Roll Call reports on the methods Republicans are using to make life at least a little bit difficult for Democrats who want to confirm nominees. They're making the Senate stay up all night to do it! Quelle horreur!
Nine additional nominations are already pending in the queue... under the series of motions that Reid filed Monday evening. That doesn’t include the nomination of Janet L. Yellen to become chairwoman of the Federal Reserve.
“Republicans are not facing reality. They’re not,” Reid said. “We’re eating up days of time” plodding through debate on nominees.
Of course, the Republican resistance to yielding back time is an outgrowth of the Democratic majority’s move to change Senate precedent on nominations using the “nuclear option” so that only a majority of senators are now required to break a filibuster.
Staying up all night? Why, that's ... sort of what filibuster reformers wanted to see when they started talking about breaking down cloture. The first big idea pushed by New Mexico Sen. Tom Udall and Oregon Sen. Jeff Merkley was the "talking filibuster," whose name says it all—it would have required senators who believed strongly in, say, tanking a D.C. Circuit nomination to take the floor and explain why until their bladders gave way. Long Senate nights aren't a bug.* They're a feature. The argument was that blocking a nominee should be at least a little bit time-consuming and irritating.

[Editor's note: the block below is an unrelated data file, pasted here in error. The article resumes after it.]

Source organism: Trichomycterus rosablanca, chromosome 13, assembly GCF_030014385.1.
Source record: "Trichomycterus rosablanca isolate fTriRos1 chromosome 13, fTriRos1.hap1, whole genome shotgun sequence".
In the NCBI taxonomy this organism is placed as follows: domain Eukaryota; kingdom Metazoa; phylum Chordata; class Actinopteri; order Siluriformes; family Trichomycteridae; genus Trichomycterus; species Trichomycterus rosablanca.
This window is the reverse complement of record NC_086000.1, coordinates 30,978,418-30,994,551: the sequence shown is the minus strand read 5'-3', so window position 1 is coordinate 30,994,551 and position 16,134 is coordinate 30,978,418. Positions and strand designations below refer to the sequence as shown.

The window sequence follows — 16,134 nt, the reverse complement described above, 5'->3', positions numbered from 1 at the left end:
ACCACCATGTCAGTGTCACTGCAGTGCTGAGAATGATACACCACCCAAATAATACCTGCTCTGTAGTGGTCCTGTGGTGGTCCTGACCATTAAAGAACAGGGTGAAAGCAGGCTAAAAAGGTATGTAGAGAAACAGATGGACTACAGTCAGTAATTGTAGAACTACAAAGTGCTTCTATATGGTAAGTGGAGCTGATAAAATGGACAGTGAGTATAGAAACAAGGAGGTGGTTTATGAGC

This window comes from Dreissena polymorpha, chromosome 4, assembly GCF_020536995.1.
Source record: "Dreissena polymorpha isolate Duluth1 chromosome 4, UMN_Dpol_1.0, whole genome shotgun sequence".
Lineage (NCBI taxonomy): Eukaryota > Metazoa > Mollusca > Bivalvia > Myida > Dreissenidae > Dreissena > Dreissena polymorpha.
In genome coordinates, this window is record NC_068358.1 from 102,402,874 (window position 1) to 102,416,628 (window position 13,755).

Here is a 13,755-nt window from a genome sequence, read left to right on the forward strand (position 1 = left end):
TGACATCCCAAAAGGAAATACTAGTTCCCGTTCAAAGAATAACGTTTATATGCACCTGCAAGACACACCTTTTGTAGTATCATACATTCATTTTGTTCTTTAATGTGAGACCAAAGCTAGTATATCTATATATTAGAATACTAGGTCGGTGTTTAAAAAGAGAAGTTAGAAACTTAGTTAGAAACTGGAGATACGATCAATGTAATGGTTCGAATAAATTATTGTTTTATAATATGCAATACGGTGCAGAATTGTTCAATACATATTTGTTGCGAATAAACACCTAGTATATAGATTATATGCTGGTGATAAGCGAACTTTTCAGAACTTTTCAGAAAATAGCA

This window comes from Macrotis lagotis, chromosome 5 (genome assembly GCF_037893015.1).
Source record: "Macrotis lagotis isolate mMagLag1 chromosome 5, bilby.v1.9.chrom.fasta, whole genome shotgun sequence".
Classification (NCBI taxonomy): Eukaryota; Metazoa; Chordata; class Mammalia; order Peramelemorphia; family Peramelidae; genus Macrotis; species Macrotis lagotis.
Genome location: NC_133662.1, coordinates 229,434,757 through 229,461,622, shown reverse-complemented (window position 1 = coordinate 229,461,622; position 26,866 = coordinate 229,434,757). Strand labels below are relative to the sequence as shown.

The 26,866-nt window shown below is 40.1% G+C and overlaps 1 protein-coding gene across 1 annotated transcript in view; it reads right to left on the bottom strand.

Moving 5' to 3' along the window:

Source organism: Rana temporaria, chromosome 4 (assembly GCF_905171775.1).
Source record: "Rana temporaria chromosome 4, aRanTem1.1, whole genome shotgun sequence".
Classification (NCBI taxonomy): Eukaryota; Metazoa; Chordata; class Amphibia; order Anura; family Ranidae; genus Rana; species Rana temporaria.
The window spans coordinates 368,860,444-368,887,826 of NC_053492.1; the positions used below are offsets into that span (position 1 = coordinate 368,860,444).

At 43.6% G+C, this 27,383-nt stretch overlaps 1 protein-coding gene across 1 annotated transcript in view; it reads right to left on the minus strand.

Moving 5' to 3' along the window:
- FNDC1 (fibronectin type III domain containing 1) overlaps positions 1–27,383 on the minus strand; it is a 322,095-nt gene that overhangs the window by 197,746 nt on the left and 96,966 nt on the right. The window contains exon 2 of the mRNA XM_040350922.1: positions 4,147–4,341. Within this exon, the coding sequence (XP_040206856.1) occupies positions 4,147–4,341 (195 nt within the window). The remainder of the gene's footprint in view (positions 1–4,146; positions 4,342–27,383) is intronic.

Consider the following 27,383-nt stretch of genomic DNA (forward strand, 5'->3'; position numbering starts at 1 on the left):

*Correction, Dec. 13, 2013: This post originally misidentified New Mexico Sen. Tom Udall as Colorado Sen. Mark Udall.
TODAY IN SLATE
The Ebola Story
How our minds build narratives out of disaster.
The Budget Disaster That Completely Sabotaged the WHO’s Response to Ebola
PowerPoint Is the Worst, and Now It’s the Latest Way to Hack Into Your Computer
The Shooting Tragedies That Forged Canada’s Gun Politics
A Highly Unscientific Ranking of Crazy-Old German Beers
Welcome to 13th Grade!
Some high schools are offering a fifth year. That’s a great idea.
The Actual World
“Mount Thoreau” and the naming of things in the wilderness.